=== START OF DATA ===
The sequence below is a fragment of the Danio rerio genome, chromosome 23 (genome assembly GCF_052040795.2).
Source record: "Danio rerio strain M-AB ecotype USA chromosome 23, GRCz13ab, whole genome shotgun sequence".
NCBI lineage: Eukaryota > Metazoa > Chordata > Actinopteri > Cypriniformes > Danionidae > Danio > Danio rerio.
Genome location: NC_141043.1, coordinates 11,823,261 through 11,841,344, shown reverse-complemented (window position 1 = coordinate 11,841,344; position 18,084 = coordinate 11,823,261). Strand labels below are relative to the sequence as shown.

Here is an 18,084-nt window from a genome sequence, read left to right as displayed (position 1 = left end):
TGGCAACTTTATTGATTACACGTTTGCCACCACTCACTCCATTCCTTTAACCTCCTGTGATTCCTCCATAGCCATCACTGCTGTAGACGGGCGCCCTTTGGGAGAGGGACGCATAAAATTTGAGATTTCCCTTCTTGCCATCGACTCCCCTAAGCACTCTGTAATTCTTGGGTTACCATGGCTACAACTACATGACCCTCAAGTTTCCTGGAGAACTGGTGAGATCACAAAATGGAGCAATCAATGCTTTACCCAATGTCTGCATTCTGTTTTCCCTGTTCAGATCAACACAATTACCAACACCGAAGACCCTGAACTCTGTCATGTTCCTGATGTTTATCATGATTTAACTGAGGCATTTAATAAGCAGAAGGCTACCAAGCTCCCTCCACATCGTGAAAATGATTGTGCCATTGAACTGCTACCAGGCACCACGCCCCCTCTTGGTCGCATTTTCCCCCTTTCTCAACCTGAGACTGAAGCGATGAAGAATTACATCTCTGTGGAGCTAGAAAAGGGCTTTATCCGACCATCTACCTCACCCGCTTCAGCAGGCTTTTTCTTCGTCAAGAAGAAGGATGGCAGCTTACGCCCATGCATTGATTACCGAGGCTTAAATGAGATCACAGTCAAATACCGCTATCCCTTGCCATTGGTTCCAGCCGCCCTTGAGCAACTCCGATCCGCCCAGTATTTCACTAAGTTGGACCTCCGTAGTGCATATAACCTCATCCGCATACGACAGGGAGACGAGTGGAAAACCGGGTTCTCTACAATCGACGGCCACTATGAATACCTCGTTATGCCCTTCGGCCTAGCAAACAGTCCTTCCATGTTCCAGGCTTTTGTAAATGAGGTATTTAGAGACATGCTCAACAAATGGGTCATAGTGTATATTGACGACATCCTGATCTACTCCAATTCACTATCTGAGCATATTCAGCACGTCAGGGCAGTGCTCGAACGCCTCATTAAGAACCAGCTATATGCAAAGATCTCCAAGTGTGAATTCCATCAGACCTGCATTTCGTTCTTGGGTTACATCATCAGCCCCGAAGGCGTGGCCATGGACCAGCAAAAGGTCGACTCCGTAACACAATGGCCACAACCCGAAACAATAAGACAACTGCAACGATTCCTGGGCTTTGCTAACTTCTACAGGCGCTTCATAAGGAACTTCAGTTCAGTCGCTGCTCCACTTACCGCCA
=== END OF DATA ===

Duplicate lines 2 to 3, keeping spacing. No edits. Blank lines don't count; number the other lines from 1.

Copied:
Source record: "Danio rerio strain M-AB ecotype USA chromosome 23, GRCz13ab, whole genome shotgun sequence".
NCBI lineage: Eukaryota > Metazoa > Chordata > Actinopteri > Cypriniformes > Danionidae > Danio > Danio rerio.